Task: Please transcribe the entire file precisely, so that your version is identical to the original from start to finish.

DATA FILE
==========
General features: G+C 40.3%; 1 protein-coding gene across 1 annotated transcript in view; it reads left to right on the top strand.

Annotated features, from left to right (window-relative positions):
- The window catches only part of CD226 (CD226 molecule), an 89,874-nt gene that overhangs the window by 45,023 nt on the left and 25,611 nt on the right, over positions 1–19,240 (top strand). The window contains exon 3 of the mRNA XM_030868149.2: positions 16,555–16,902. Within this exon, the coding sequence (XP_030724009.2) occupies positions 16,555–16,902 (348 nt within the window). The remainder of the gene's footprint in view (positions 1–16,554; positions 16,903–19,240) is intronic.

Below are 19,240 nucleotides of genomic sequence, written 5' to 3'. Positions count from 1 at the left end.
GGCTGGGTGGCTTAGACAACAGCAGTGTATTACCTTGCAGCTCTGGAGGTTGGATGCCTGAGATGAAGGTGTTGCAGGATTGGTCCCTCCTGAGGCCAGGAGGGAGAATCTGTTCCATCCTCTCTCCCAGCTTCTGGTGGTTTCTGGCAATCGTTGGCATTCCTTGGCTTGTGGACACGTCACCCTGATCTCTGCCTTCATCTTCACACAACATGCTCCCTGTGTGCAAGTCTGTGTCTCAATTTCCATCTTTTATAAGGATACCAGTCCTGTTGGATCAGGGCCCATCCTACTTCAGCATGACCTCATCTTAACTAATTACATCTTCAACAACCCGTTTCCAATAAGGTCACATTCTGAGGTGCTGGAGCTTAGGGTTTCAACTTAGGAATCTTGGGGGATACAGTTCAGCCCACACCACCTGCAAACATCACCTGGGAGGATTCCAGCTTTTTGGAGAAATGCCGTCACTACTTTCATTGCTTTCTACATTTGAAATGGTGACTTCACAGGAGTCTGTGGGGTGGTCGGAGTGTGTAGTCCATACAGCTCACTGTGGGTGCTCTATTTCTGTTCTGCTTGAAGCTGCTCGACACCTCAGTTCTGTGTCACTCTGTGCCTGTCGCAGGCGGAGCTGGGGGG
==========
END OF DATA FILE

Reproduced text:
General features: G+C 40.3%; 1 protein-coding gene across 1 annotated transcript in view; it reads left to right on the top strand.

Annotated features, from left to right (window-relative positions):
- The window catches only part of CD226 (CD226 molecule), an 89,874-nt gene that overhangs the window by 45,023 nt on the left and 25,611 nt on the right, over positions 1–19,240 (top strand). The window contains exon 3 of the mRNA XM_030868149.2: positions 16,555–16,902. Within this exon, the coding sequence (XP_030724009.2) occupies positions 16,555–16,902 (348 nt within the window). The remainder of the gene's footprint in view (positions 1–16,554; positions 16,903–19,240) is intronic.

Below are 19,240 nucleotides of genomic sequence, written 5' to 3'. Positions count from 1 at the left end.
GGCTGGGTGGCTTAGACAACAGCAGTGTATTACCTTGCAGCTCTGGAGGTTGGATGCCTGAGATGAAGGTGTTGCAGGATTGGTCCCTCCTGAGGCCAGGAGGGAGAATCTGTTCCATCCTCTCTCCCAGCTTCTGGTGGTTTCTGGCAATCGTTGGCATTCCTTGGCTTGTGGACACGTCACCCTGATCTCTGCCTTCATCTTCACACAACATGCTCCCTGTGTGCAAGTCTGTGTCTCAATTTCCATCTTTTATAAGGATACCAGTCCTGTTGGATCAGGGCCCATCCTACTTCAGCATGACCTCATCTTAACTAATTACATCTTCAACAACCCGTTTCCAATAAGGTCACATTCTGAGGTGCTGGAGCTTAGGGTTTCAACTTAGGAATCTTGGGGGATACAGTTCAGCCCACACCACCTGCAAACATCACCTGGGAGGATTCCAGCTTTTTGGAGAAATGCCGTCACTACTTTCATTGCTTTCTACATTTGAAATGGTGACTTCACAGGAGTCTGTGGGGTGGTCGGAGTGTGTAGTCCATACAGCTCACTGTGGGTGCTCTATTTCTGTTCTGCTTGAAGCTGCTCGACACCTCAGTTCTGTGTCACTCTGTGCCTGTCGCAGGCGGAGCTGGGGGG